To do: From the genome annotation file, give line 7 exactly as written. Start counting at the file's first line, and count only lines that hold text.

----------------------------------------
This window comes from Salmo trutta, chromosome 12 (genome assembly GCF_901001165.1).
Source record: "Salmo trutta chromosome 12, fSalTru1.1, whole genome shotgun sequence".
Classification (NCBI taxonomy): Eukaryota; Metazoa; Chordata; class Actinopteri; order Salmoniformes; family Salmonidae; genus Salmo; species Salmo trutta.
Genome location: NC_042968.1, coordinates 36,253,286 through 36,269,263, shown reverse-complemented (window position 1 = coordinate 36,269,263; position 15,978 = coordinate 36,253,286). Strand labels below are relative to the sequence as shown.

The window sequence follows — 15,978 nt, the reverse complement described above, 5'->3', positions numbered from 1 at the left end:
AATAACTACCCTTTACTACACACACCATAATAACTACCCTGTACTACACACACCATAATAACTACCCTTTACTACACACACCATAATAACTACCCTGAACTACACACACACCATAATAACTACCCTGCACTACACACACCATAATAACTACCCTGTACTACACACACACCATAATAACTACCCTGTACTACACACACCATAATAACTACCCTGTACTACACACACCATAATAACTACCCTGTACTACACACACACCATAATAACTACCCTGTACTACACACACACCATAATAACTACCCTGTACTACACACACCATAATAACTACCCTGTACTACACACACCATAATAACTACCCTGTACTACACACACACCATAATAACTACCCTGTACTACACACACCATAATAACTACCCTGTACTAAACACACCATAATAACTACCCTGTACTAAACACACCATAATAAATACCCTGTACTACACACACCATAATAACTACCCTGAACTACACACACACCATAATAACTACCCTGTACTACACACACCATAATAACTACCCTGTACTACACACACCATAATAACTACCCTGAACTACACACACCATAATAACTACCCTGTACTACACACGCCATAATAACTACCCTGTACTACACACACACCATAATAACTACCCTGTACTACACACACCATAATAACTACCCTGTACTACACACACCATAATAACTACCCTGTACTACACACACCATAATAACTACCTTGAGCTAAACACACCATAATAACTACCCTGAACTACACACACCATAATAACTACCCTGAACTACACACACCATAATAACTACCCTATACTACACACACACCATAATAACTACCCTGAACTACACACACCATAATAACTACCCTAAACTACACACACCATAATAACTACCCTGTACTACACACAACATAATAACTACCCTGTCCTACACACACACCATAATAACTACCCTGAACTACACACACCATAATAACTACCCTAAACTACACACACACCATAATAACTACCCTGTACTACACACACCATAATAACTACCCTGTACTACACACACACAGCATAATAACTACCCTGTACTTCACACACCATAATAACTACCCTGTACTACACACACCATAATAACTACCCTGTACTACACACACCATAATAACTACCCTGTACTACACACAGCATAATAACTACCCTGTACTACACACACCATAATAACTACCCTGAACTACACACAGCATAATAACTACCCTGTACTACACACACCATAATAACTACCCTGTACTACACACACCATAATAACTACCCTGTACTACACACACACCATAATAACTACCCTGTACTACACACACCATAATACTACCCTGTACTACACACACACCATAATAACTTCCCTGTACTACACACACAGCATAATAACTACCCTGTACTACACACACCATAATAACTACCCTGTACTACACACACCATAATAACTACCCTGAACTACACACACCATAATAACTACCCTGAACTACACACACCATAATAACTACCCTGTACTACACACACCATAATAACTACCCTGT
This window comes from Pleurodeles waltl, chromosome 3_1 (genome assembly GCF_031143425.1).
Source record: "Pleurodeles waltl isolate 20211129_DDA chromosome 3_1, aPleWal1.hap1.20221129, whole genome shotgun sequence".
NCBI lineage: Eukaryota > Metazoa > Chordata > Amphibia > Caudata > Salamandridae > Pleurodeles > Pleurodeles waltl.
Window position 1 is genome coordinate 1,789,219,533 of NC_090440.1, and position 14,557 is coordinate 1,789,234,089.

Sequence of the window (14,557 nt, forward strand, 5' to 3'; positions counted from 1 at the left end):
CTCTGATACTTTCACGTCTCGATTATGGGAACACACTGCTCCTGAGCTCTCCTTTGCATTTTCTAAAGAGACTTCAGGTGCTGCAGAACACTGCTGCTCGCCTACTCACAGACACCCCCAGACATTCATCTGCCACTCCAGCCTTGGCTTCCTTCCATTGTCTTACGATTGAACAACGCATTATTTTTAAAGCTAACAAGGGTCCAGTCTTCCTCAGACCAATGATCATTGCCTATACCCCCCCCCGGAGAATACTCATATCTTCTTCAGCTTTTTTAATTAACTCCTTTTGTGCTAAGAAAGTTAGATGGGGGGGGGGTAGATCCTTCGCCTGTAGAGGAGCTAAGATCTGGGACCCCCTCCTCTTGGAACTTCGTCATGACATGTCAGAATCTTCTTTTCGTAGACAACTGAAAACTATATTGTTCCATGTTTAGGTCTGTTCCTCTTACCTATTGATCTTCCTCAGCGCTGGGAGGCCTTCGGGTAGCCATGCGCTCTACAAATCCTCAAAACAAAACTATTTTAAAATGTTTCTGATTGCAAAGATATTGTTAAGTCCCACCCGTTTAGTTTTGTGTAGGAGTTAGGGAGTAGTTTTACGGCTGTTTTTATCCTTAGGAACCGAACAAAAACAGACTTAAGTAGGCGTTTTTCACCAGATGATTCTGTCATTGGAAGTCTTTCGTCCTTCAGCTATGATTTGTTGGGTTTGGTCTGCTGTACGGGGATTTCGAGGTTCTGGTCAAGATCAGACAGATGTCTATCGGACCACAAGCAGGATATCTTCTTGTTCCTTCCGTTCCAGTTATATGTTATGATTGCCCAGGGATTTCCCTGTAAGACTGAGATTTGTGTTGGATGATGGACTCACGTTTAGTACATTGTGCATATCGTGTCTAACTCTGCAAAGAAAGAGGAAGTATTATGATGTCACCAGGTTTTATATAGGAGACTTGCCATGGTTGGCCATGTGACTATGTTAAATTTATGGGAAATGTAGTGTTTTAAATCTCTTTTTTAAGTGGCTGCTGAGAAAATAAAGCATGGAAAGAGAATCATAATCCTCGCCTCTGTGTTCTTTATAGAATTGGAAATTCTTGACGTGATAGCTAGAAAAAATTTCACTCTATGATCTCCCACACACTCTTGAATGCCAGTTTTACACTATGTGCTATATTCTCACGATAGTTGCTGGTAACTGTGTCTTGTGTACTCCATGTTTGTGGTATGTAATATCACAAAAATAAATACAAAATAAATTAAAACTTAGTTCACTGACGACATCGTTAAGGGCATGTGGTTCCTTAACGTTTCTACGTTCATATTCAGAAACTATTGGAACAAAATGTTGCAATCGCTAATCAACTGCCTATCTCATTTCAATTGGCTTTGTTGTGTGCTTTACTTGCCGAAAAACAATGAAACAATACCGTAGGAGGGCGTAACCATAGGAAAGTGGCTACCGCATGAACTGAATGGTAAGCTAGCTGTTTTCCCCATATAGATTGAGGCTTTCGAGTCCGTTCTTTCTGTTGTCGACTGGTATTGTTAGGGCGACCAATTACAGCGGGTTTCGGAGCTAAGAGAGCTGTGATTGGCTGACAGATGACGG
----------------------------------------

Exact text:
This window comes from Pleurodeles waltl, chromosome 3_1 (genome assembly GCF_031143425.1).